Pensions: how to divide the spoils when getting a divorce

With just 36% of divorce settlements including provisions for sharing pension asset, women getting divorced need much better advice about their pension options.

Couple facing each other over a negotiating table© Getty
Will she get her fair share?

Women may be missing out on pension assets after a divorce

The government plans to ensure that women involved in divorce negotiations will be given much better advice about their pension options. Penny Mordaunt, the minister for women and equalities, said she had grown increasingly worried about the failure of the divorce courts to ensure women are getting a fair share of couples' retirement savings; just 36% of divorce settlements include provisions for sharing pension assets.

The minister promised a new campaign to raise awareness of the benefits of pension sharing as well as more effort to ensure couples understand how the process works. The proposals are especially important given the well documented "savings gap". Women routinely save less than men for retirement, often because they have taken time out of work to take on caring duties, and may be financially dependent on their partners in old age.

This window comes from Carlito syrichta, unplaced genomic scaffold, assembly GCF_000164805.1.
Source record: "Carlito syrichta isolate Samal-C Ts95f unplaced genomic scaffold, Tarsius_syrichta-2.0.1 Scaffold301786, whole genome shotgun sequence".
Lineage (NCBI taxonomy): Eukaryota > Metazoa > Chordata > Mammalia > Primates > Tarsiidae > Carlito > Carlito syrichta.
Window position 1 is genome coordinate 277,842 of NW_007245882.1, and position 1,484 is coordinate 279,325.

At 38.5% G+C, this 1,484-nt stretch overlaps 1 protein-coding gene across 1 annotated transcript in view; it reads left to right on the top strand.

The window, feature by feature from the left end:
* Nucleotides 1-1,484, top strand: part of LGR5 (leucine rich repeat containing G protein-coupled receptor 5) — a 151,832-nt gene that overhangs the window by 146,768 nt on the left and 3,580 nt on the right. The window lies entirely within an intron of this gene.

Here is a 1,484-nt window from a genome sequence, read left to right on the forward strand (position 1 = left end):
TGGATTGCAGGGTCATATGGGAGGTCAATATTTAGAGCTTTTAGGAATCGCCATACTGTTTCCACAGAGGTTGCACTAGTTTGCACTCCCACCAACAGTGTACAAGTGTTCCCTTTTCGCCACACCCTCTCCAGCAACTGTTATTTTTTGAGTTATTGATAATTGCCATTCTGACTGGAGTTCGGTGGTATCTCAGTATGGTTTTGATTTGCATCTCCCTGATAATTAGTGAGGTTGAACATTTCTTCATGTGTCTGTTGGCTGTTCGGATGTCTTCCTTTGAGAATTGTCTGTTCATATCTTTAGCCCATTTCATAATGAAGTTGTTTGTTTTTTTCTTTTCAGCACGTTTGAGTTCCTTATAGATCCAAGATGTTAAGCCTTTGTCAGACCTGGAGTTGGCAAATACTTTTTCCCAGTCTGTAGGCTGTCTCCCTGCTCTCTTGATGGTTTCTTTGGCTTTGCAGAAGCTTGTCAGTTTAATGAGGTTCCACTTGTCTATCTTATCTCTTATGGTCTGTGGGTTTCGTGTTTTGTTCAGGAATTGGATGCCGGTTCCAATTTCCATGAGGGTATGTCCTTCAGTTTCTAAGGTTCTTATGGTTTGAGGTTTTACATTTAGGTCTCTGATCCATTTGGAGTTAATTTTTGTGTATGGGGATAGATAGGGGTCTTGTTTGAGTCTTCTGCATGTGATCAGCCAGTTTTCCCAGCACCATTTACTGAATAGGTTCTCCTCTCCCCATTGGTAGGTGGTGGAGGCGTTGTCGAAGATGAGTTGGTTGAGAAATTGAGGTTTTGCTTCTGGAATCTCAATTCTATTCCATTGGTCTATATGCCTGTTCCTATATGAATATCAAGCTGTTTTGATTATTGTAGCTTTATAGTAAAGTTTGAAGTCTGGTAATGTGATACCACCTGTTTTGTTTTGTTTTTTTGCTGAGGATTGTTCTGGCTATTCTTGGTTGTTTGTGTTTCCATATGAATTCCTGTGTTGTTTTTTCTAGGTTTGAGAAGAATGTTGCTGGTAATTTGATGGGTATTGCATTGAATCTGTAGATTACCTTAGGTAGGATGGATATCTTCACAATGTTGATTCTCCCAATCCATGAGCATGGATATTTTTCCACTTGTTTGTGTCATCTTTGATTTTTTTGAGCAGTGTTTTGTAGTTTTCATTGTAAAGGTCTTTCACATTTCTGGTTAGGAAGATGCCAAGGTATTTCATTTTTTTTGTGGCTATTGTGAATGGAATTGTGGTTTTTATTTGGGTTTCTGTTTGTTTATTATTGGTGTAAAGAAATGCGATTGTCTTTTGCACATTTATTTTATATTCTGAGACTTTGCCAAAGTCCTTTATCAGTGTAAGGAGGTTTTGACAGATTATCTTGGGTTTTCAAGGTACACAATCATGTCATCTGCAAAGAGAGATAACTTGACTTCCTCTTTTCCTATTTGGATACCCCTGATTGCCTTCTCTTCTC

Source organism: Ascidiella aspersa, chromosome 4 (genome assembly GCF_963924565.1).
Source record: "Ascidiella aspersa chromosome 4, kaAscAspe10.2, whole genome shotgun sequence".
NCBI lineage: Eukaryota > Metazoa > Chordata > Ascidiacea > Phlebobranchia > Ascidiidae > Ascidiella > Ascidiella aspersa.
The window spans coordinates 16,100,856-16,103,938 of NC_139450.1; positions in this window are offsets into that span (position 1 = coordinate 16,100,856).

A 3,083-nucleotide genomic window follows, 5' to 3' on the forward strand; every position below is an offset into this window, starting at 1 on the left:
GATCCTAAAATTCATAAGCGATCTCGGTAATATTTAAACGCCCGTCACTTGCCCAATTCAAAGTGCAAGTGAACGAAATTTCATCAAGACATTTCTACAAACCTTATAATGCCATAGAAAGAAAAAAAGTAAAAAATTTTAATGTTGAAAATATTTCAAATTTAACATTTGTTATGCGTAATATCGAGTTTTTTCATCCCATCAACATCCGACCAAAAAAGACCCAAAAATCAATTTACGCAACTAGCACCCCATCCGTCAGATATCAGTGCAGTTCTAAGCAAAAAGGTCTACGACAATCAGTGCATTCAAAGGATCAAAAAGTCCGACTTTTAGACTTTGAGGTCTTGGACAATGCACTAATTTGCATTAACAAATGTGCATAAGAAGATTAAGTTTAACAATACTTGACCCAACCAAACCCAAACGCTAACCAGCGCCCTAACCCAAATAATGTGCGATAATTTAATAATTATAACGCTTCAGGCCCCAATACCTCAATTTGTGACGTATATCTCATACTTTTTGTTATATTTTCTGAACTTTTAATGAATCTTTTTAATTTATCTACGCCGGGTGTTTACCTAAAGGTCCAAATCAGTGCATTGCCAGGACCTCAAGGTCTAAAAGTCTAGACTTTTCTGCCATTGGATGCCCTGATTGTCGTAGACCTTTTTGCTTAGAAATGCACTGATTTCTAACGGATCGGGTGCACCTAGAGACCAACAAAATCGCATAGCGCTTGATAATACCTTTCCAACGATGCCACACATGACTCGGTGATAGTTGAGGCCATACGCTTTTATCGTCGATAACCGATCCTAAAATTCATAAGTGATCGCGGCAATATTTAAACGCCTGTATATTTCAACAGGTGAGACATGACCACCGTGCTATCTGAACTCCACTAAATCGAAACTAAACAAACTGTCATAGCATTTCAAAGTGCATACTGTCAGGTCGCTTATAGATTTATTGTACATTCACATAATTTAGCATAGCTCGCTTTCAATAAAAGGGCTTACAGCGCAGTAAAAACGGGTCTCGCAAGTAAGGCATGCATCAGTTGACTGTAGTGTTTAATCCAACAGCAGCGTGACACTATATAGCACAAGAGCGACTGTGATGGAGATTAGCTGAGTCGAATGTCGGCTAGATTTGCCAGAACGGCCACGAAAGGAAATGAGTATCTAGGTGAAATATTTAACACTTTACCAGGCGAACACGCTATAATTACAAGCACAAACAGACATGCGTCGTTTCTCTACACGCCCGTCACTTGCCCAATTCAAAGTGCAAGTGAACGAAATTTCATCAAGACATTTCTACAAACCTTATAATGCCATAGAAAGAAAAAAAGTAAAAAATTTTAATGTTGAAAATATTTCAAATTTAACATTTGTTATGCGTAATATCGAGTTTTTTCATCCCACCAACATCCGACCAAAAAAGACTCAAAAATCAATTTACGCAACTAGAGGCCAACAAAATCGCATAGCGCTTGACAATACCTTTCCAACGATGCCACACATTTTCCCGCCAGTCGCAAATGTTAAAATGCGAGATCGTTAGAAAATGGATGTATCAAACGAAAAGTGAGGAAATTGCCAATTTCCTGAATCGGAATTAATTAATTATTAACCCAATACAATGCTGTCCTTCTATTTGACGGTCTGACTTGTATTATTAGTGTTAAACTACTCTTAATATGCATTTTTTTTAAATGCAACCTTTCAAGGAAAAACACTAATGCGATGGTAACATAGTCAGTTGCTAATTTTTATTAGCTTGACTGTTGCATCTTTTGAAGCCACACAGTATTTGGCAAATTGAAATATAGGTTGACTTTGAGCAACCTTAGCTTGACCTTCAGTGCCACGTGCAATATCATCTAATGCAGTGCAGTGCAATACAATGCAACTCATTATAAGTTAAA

The main options

However, while couples have several options, pension experts say divorce lawyers often lack the knowledge to help their clients reach a fair outcome. A group of specialist legal experts, known as the Pension Advisory Group, has just published a new best-practice guide for the profession following research showing many divorce lawyers aren't confident about how to split pensions. There have also been a number of negligence claims against family lawyers accused of failing to consider pensions properly during a divorce.

The issue may have been exacerbated by the pension freedom reforms introduced in 2015. These changed the rules about how and when people may access pension savings. One effect has been to undermine pension earmarking in a divorce settlement.

The Pension Advisory Group warns, for instance, that the terms of some earmarking orders made before the reforms contradict the rules as they now stand. It is possible, for example, that one partner might be able to withdraw their entire pension fund as a cash lump sum, circumventing an order that income generated from the fund should be shared with their former spouse.

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